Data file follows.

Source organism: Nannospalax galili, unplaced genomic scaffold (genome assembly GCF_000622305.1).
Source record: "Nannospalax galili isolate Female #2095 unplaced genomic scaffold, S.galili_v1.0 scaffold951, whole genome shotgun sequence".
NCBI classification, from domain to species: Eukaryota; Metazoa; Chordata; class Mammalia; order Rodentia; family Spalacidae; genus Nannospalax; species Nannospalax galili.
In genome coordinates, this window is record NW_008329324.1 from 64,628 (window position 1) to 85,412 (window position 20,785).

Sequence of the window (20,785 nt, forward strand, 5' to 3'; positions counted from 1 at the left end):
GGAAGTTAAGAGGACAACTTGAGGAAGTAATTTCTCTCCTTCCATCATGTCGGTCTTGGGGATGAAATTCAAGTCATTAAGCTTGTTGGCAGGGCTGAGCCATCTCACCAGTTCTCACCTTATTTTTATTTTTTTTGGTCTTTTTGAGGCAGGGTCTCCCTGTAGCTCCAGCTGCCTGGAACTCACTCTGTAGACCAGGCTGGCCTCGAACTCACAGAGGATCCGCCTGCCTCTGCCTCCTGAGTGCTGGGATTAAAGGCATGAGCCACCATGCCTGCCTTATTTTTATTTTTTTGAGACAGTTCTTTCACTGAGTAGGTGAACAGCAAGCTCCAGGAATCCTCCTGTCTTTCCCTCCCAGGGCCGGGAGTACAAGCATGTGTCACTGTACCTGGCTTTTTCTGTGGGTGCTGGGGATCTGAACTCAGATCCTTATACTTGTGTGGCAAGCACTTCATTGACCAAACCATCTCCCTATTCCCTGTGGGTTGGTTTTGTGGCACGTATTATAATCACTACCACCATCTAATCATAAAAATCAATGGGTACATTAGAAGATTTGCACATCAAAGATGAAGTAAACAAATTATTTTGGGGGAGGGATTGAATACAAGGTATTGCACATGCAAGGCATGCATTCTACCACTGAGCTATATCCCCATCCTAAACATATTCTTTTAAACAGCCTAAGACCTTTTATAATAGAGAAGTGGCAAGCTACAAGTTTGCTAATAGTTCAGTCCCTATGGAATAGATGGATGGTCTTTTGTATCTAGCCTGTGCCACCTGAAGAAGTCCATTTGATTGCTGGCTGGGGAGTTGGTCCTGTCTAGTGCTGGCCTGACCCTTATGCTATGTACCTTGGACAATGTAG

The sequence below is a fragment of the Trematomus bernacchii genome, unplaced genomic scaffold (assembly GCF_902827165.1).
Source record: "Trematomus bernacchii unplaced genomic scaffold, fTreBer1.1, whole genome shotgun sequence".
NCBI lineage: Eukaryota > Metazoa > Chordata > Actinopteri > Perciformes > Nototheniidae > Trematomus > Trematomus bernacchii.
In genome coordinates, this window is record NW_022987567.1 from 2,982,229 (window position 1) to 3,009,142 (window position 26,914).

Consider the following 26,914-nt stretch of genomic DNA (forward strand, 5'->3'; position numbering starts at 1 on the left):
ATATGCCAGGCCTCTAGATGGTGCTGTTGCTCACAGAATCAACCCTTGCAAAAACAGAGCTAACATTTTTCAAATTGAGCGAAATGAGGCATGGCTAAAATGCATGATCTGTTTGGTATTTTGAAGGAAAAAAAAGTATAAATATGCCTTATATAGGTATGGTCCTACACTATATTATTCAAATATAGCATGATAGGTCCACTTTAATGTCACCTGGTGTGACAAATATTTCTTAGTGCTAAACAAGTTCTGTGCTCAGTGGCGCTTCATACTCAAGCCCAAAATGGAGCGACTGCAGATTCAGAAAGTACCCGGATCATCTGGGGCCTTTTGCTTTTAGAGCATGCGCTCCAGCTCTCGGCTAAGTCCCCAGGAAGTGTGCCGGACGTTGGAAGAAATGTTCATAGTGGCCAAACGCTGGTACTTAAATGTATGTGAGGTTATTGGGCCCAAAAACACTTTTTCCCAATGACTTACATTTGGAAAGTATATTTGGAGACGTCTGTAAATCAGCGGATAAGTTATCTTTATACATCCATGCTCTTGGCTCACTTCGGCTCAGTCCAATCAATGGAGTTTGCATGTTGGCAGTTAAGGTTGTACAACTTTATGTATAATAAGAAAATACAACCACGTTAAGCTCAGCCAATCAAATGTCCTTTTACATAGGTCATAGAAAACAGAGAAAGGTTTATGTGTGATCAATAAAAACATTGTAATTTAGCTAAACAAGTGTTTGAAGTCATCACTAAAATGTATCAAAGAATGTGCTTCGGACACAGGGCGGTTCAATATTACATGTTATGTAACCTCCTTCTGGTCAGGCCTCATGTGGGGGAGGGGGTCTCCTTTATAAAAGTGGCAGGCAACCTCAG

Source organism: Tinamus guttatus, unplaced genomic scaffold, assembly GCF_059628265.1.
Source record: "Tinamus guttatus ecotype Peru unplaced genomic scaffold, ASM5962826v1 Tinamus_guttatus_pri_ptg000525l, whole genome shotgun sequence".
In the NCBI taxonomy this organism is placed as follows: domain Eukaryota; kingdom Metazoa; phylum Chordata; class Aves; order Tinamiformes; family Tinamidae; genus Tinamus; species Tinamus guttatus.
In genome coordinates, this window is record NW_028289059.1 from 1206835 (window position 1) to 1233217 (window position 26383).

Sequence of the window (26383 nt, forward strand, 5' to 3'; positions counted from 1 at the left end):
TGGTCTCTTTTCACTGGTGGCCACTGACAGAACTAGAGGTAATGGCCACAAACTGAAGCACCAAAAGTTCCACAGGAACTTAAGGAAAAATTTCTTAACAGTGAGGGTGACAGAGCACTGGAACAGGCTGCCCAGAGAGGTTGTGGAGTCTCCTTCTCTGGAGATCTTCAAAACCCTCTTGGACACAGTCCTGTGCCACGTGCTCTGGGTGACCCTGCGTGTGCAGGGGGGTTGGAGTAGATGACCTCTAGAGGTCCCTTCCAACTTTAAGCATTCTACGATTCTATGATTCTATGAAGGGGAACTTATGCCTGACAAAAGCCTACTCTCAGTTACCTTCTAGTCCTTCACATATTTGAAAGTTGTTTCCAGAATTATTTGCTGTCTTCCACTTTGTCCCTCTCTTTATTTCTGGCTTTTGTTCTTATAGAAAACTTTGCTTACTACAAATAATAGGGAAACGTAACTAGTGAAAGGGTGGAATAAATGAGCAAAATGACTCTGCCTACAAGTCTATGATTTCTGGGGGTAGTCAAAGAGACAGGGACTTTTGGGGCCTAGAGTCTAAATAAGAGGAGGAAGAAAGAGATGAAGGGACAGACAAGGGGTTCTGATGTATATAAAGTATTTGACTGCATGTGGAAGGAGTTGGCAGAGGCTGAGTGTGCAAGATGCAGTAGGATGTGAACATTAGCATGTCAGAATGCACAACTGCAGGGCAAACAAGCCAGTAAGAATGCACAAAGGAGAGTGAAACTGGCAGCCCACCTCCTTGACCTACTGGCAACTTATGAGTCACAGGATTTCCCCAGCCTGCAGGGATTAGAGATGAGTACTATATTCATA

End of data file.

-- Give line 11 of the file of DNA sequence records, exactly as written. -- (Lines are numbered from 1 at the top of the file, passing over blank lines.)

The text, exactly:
Consider the following 26,914-nt stretch of genomic DNA (forward strand, 5'->3'; position numbering starts at 1 on the left):